Fashion is so often described, culturally at least, in terms of self expression, that when discussing Islamic fashion it's all too easy to fall into easy rhetoric of the fact that it seems to be designed to limit it, and pit this against a western narrative of teenagers, rebellion and finding self definition in fashion's traditional subcultures. It's why modest fashion, as its euphemistically referred too, is becoming such big business, because self expression strikes everywhere, regardless of laws and codes designed to prohibit it, and different cultural attitudes don't prevent barriers to entry to the world of fashion.
Amir Hossein Mehdizadeh worked for Alexander McQueen before returning home to his native Iran to set up his own business tailoring for women. In a piece in the spring issue of Tank Magazine he decried the conservatism of the country he returned, "Daywear in Iran is petrified" he explained, "There isn't any space for a biker jacket or a trench coat." And it's worth noting that within the world of Islamic fashion they are as many people calling out for more open and Western attitudes to dress and fashion as there are those who want to maintain a link to traditional forms of fashions. And though many fashion designers in Iran are stuck working within the system, it doesn't mean there isn't a world of craftmanship, beauty and inventiveness in the production of these garments, especially since the opening up of the country with the election of the more moderate Prime Minister Hassan Rouhani in 2013, and the loosening of censorship, modesty and dress laws. But of course the fashion of the Arabic world is in no way homogenous enough to be grouped simply under a narrative of a conflict between expression and repression, modesty and liberalism.
Some of fashion's biggest, most iconic, names sprung from the Arabic-French world; Hedi Slimane, Azzedine Alaïa and Yves Saint Laurent. They've all, over time, been subtly appropriated back into French culture, as French designers. Hedi grew up in Paris but his mother was Moroccan, and vice versa, Yves was an Algerian pied noir, the offspring of white, French settlers in the Maghreb, and spent his early life in Algeria before moving to Paris at 18 after winning a design competition. Alaïa was born and raised in Tunisia to Tunisian parents, before he too, found himself moving to Paris, for work.
Yves was maybe the most touched by, and most in touch with, his North African heritage, constantly returning there in between work, and even buying a public garden he loved in Marrakech to prevent it from being turned into a private hotel. He even had his ashes scattered in Morocco after his death in 2008. Yves also continually drew upon his North African upbringing for his collections, notably in his spring/summer 67 show, which been referenced continually down the years by the likes of John Galliano and Jean Paul Gaultier.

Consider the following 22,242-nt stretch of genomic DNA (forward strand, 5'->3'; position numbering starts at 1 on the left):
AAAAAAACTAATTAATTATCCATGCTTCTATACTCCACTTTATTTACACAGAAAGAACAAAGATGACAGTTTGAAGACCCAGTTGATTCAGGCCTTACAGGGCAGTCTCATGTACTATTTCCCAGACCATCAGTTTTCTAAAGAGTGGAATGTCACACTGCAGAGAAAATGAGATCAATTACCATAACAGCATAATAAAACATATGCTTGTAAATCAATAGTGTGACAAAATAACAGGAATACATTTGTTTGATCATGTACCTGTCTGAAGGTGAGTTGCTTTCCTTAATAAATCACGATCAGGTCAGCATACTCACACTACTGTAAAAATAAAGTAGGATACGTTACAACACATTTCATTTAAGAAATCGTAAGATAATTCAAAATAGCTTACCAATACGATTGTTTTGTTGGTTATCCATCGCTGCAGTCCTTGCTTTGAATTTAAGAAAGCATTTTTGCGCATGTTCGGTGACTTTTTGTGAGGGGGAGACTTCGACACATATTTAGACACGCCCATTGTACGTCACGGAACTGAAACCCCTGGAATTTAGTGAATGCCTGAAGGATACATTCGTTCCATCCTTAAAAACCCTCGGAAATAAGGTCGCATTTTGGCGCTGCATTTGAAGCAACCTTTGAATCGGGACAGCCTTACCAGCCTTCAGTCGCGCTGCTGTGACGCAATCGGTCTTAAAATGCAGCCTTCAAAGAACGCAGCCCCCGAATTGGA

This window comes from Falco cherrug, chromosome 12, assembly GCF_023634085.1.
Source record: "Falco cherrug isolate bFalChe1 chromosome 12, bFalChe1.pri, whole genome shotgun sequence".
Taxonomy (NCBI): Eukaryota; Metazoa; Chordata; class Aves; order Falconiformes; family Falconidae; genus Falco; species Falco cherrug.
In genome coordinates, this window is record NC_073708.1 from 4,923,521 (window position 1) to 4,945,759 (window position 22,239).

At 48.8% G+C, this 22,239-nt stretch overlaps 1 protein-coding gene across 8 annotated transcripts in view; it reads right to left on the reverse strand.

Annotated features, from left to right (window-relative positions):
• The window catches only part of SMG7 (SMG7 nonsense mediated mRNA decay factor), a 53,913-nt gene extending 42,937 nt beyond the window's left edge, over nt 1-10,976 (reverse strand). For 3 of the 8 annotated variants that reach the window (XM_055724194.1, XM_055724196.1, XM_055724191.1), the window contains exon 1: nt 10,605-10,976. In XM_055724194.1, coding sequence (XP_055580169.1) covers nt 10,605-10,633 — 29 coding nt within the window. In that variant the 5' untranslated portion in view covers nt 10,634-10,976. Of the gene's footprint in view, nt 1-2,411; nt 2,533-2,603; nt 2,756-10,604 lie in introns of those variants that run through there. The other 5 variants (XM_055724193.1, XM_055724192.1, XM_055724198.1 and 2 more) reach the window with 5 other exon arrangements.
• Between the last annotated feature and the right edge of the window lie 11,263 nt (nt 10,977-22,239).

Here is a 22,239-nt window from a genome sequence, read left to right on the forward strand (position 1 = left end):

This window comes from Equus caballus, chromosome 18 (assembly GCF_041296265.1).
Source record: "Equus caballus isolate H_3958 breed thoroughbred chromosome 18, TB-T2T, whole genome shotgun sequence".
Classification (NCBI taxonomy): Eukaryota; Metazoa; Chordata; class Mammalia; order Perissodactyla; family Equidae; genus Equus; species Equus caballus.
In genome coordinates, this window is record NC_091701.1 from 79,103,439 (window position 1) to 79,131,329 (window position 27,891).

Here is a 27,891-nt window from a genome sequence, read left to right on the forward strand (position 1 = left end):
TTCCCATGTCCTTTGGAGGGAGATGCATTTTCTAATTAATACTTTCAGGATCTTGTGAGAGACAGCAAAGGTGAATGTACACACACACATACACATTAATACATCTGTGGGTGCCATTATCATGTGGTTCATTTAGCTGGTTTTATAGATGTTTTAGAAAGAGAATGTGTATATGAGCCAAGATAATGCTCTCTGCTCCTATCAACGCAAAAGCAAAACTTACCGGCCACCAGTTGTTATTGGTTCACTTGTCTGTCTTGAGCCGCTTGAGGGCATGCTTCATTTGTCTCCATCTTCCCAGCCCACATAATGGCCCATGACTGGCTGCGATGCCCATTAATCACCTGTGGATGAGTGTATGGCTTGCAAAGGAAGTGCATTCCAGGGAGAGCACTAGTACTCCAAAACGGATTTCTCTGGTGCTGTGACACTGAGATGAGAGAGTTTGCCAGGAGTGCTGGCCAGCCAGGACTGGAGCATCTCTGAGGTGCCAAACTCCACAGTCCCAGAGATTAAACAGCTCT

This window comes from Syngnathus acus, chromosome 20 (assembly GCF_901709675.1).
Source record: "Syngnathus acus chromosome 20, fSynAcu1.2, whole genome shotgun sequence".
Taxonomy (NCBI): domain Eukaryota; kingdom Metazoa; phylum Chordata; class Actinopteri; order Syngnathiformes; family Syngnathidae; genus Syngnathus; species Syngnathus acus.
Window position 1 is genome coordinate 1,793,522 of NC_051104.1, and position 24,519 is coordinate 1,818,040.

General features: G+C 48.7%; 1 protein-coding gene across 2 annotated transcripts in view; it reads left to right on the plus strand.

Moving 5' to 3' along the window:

Even after North Africa gained independence from France in the late 60s, the relationship between the mainland and the former colonies only continued. Alber Elbaz - born in Morocco - moved to Israel aged 10, before relocating to New York, and eventually taking over YSL's ready-to-wear collections from Yves himself. Hedi too would end up following in Yves' footsteps, even if, after assuming control of the label, he dropped the designer's first name from the brand and it's iconic three-letter logo. Not that Hedi's designs borrow much from the world of North Africa, instead drawing on his continual reference points of the Sunset Strip and La Rive Gauche.
This is all to say that Islamic fashion, even if its not always been recognised as such, has always been there, its just that now its become such a big business that the Western houses can no longer ignore it, can no longer brush it all under the carpet as something scary and dangerous to liberal, feminist values. The west has always cherry picked from the culture and history of Arabia and take possession of designers like Yves, Hedi and Azzedine as there own.
But now it's such big business are we going to start seeing major designers incorporating hijabs on the catwalks of the west's fashion capitals? Or would this be a step too far in terms of cultural appropriation?
Text Felix Petty
Photography Hassan Hajjaj, Kesh Angels, 2010